You are here

The Homeric Life of Vergil in the Vita Vergilii (VSD)

Marcos B Gouvêa

University of Chicago

Since Lefkowitz (1981, 20122), scholarship on ancient lives of poets has maintained that those biographies are fictions based on the poems themselves. In recent works, scholars have stressed that Vergil’s own self-presentation deeply influences such later constructions (Peirano 2012, 2013, and especially Laird 2016). In this paper I examine these issues in Aelius Donatus’ 4th c. version of the Vita Vergilii by Suetonius (VSD). I show that the VSD constructs two separate ‘lives’ of Vergil, the first keyed to the Eclogues and Georgics (VSD 1-29), and second to the Aeneid (30-46). Each represents a distinct way of constructing a life of Vergil from his poetry. Moreover, I propose that the differences between these constructions result from the differences in the personas Vergil presents in these works.

The persona presented in the Eclogues and Georgics offers the basis of the biography of Vergil in the VSD. Vergil himself intentionally establishes a sense of progress and growth as an author in his poems, giving rise to the notion of a poetic career (Farrell 2002). He frequently draws the process of composition into view in both the Eclogues and the Georgics. Thus in Ecl. 6, Vergil invites the reader to see him in the role of Tityrus, rejecting reges et proelia for bucolic verse. In the sphragis of G. 4.559-66, Vergil gives a storyline to his writing, including his name, previous works, where he was when he wrote them, and when. His progress in life tracks with the progress of his poetry and status.

It is this ‘career’ persona who serves as the model for the life of Vergil as presented in VSD 1-29. Anecdotes illustrating his life before coming to Rome are drawn almost exclusively from his early work, as if the Eclogues and Georgics as earlier works were also privileged accounts of his early life. Vergil’s father tends woodlands and bees (VSD 1, G. 4); Corydon’s interest in Alexis in Ecl. 2 reflects Vergil’s in a certain Alexander (VSD 9), Vergil’s brother Flaccus is mourned in Ecl. 5 under the name of Daphnis (VSD 14). This biographical reading of the Eclogues and Georgics conflates traits of Vergil with traits of his characters. But Vergil is himself presumed to have inscribed events of his life in the Eclogues and the Georgics. The VSD merely reverses the process.

The treatment of the Aeneid however, integrates poem and poet quite differently. Before, the VSD worked backwards from a Vergil who wrote the events of his life into the poems. Now events from the period where Vergil wrote the Aeneid begin to take on the characteristics of the epic. Sometimes an anecdote resembles a scene from an epic: Vergil recites heroic poetry before Augustus and Octavia as Aeneas before Dido, or Odysseus before Alcinous and Arete (VSD 32). Other stories appear to conflate the epic with the poet itself. Vergil plans to finish his days studying philosophy. But his unexpected death leaves his life's course incomplete, just like the Aeneid (VSD 35). Similarly, Vergil’s deathbed request to burn the Aeneid means that save for the intervention of Varius, the poet and poem would be coterminous, perishing together (VSD 38-39).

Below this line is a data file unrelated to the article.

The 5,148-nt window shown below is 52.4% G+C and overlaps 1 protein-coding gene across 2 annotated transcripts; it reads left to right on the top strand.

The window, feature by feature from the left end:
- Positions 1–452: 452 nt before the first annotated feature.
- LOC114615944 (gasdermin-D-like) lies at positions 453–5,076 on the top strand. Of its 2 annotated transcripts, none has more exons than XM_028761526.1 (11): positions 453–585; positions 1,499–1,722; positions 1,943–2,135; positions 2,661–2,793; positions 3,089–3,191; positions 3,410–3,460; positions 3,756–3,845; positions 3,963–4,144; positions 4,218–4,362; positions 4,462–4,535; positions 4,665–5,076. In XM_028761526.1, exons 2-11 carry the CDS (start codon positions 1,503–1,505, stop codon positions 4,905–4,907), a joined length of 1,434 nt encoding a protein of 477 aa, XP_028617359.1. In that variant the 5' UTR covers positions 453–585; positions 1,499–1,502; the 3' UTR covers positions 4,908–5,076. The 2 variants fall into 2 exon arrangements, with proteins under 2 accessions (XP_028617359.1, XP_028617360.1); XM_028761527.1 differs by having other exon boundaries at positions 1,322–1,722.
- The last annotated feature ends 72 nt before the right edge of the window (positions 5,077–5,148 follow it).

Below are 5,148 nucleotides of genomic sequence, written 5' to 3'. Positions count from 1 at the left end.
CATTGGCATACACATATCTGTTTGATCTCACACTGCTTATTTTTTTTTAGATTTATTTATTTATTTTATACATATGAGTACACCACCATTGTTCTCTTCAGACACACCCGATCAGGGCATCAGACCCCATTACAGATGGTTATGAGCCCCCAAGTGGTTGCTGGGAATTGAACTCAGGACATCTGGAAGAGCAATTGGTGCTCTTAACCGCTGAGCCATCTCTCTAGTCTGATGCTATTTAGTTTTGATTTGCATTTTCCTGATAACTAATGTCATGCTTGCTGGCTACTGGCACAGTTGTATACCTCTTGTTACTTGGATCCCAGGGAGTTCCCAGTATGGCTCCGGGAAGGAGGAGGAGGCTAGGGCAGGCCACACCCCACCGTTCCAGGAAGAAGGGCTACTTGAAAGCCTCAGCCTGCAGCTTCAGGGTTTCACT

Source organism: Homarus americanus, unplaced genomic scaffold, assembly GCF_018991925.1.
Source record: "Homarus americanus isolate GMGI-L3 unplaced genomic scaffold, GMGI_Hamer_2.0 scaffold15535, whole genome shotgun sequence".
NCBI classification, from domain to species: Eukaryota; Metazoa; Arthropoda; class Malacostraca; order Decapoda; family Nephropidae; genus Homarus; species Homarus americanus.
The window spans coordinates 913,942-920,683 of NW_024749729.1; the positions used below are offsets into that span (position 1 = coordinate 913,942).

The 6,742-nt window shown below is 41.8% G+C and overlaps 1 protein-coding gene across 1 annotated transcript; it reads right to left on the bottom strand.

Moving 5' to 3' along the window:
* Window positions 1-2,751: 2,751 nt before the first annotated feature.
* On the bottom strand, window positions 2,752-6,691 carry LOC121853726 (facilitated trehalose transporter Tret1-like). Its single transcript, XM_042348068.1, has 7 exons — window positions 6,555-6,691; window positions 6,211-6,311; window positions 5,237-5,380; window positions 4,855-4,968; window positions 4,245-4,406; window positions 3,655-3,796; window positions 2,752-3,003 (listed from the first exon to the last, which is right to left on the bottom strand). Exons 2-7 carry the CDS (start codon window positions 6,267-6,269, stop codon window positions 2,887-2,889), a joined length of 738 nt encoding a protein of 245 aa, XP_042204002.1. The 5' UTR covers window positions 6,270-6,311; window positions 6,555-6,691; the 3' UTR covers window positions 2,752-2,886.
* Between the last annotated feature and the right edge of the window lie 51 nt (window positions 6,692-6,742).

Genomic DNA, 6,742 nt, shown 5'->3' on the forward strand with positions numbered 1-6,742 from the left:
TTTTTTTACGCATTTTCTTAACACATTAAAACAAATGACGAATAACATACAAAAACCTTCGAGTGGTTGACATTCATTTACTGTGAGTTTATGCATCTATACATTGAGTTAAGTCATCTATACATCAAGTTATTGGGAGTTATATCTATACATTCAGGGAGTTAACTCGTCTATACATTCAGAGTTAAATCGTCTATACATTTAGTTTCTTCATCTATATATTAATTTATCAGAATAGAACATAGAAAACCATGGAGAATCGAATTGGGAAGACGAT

The change in how the VSD relates Vergil’s life to his poems corresponds to the much less overt discussion of authorship and career in the Aeneid. Vergil’s epic persona is comparatively submerged. The authorial voice is not absent—apostrophes are not uncommon—but the narrator’s persona is no longer the vehicle for discussing models, traditions and the other characteristic issues associated with career. Vergil adopts a Homeric reticence towards any direct mention of fellow poets or traditions. And in turn the account of his Aeneid-life in the VSD is correspondingly more like the lives of Homer: inventing episodes for a life in harmony with the epic, rather than shaping a life around a strong authorial persona.

Session/Panel Title

Voicing the Past

Session/Paper Number


Share This Page

© 2020, Society for Classical Studies Privacy Policy